Combo characters like Soldier Supreme (Captain America/Doctor Strange), Weapon Hex (X-23/Scarlet Witch), Iron Hammer (Thor/Iron Man) and Ghost Panther (Ghost Rider/Black Panther) received brief, two-issue spin-offs, while additional creations like Ms. Marvel/Kang and Emma Frost/Wolverine populated the main Infinity Wars series for about an issue and a half, ultimately having almost no bearing on the plot once Loki entered the picture. The absurdity of watching a Spider-Man/Moon Knight hybrid swing around NYC undercut any of the cosmic gravitas Infinity Wars might have generated, and even the sacrifice of a longtime Guardian of the Galaxy in issue #6 felt oddly anticlimactic. Yet when it came time for the god-level character Adam Warlock to separate the combined souls of the “Infinity Warps” universe and restore the Marvel U. we know and love, Duggan leapt headfirst into a contrivance that allowed Marvel to keep these unasked-for combo characters around. Warlock, rather than simply splitting the souls, duplicates them, maintaining the Warps universe within the Soul Stone and wiping the amalgamated characters’ memories of a world where one becomes two.
Infinity Wars #6 and Extermination #5 both hit shelves on December 19th, making it impossible not to compare how each issue handled a doppelganger crisis. The Original Five X-Men have been around for six years now, developing their own fans and distinct storylines. The amalgamated characters of Infinity Wars first appeared in…September of 2018. I don’t make a habit of backseat-writing major comic books, but seeing how Duggan and Marvel editorial breezily twisted comic-book logic to keep the door open for more Arachknight stories versus the finality with which the O5 were sent back to their timeline, forced to give up the individuality they’ve achieved in the present, felt like insult added to injury. Why does the Punisher Pack get to live, but Bobby Drake and the rest of the O5 have to give up everything?
It’s not as if X-Men continuity has ever been sacrosanct; as readers pointed out on Twitter in response to Bobby’s fate, Extermination also features a teenage Cable killing and replacing his older self, and ended with Rachel Grey turning into a mind-controlled villain for the third time this year. The massive ‘90s Age of Apocalypse crossover was meant to be a temporary alternate universe, yet has factored into storylines as recently as this October’s Uncanny X-Men launch. Even the brief Age of X crossover from 2011 kept permanent its most popular changes, like the restoration of Chamber’s powers and a soft reboot for Frenzy.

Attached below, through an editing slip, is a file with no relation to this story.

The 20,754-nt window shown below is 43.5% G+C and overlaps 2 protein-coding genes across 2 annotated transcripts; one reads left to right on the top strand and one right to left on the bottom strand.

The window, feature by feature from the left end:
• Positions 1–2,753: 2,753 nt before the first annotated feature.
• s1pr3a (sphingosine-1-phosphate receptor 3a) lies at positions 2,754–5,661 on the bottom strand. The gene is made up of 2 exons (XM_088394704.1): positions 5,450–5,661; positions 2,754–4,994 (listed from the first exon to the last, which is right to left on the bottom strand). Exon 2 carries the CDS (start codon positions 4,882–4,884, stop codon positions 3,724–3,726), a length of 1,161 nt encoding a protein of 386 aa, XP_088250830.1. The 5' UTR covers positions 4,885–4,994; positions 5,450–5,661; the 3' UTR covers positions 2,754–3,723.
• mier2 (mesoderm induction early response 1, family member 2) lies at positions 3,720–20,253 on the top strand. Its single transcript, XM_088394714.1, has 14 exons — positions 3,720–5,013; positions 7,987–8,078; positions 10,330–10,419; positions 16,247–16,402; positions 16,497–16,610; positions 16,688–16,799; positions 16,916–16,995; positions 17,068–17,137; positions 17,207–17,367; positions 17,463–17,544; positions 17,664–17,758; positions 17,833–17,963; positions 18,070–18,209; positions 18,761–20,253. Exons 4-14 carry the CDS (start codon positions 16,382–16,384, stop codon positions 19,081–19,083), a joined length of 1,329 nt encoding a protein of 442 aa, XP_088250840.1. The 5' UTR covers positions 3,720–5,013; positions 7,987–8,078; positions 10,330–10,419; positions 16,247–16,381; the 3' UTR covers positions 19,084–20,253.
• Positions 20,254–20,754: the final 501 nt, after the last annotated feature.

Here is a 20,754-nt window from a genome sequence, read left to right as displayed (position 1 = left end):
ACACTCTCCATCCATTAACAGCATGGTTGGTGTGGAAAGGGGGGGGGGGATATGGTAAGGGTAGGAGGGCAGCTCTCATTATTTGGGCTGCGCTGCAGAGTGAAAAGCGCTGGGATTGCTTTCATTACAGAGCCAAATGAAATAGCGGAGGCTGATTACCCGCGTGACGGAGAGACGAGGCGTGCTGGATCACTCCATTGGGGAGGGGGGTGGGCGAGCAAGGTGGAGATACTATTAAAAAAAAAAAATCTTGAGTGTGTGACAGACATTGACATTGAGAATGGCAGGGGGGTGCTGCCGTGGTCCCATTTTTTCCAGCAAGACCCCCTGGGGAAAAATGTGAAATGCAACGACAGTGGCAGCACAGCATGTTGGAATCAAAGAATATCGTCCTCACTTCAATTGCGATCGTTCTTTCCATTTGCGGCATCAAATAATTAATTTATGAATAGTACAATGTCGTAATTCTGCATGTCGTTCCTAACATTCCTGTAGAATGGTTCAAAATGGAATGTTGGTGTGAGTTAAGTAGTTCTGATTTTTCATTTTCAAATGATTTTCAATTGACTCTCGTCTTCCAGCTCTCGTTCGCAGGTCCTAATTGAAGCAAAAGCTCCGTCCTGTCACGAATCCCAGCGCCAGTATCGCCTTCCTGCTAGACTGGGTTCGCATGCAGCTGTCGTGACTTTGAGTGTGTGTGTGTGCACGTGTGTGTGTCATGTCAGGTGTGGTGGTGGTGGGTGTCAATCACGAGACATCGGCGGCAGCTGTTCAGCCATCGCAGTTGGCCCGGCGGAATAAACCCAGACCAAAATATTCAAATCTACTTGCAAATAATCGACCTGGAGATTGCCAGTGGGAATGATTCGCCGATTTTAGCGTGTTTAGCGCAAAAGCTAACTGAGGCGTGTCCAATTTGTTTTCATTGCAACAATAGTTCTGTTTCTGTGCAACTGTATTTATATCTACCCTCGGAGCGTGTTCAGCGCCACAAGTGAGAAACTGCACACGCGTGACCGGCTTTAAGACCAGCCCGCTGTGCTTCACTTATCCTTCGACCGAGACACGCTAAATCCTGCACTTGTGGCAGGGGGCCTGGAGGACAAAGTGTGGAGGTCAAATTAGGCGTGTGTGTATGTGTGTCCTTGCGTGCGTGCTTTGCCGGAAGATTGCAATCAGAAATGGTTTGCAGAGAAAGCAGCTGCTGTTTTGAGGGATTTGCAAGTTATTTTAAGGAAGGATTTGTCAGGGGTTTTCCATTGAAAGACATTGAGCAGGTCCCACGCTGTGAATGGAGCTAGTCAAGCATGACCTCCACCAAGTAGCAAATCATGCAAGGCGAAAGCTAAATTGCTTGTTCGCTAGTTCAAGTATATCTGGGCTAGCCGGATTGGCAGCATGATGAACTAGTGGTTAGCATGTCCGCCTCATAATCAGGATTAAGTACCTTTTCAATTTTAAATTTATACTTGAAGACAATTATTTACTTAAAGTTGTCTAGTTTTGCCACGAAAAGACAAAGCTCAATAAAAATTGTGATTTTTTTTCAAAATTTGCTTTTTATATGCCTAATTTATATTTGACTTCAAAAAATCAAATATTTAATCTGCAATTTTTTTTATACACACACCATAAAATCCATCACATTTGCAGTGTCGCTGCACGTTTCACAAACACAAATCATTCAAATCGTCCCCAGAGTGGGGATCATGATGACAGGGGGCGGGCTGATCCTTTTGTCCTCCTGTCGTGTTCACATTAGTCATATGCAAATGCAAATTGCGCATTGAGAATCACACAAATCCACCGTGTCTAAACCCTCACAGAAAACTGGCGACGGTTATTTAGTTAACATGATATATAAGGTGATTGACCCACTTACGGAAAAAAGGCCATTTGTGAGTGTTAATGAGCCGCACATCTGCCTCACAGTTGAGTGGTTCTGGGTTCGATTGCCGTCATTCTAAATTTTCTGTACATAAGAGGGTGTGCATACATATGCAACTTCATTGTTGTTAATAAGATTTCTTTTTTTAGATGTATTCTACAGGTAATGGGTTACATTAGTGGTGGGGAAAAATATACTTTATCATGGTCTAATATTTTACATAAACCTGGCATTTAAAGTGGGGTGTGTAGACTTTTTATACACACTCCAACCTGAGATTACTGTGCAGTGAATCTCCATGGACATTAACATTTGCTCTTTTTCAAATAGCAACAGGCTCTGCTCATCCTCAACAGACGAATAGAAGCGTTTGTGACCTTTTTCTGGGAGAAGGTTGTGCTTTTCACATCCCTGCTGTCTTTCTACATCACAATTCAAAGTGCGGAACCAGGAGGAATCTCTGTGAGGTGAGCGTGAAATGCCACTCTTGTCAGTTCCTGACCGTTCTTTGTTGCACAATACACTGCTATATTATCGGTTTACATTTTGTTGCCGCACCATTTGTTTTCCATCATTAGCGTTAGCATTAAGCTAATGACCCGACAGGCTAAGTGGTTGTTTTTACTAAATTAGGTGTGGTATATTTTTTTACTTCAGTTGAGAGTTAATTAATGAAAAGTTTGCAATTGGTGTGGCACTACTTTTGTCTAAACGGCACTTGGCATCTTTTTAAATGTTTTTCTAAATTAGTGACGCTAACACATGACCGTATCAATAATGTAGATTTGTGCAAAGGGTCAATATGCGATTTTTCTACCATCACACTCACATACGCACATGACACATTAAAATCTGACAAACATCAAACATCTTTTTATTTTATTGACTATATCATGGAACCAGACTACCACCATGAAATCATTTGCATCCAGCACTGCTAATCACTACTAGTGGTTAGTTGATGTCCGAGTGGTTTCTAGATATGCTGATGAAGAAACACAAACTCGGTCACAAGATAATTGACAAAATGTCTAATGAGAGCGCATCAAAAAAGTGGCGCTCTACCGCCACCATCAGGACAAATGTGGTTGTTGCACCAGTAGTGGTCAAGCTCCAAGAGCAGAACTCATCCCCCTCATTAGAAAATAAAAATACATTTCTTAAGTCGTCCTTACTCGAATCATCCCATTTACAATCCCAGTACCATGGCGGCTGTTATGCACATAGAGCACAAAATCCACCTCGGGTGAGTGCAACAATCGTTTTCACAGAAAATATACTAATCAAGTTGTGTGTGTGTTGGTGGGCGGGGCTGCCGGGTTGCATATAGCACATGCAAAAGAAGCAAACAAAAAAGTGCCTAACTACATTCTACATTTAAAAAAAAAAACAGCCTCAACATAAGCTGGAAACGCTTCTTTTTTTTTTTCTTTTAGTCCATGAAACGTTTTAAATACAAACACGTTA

The conversation the two Icemen share before the teenage Bobby Drake gives up his authentic life to restore the timeline suggests that Brisson and Marvel editorial understood that the time-travel decision impacted Iceman more—or at least more painfully—than the other four members of the O5. Yet when Extinction #5 hits stands the very same day as a lesser crossover that still manages to preserve a much newer, more contrived cast of alternate-reality characters, it’s hard not to feel like Marvel got it wrong with Bobby and his peers.
Perhaps there’s another timeline in which the O5 got to live out their newly autonomous lives without shattering the timestream, or at least one in which Bobby retroactively came out as a teen. Allowing young Jean Grey to avoid becoming the Phoenix or Angel to sidestep his Archangel phase would have substantially altered X-history, sure, but Bobby never maintained a lasting relationship with any of the women in his life anyway—couldn’t the character have been allowed the kindness of living openly sooner? Spider-Man’s modern history rests on a literal deal with the devil erasing his marriage and Adam Warlock just casually duplicated the souls of every living being in creation. Even Jimmy Hudson, the symbiote-possessed alternate-reality son of Wolverine, survived Extinction unscathed. And yet Iceman has to stay closeted until his adult years to prevent an extinction-level event. X-Men continuity may be cleaner as a result of Extermination, but they did one queer character pretty damn dirty to get there.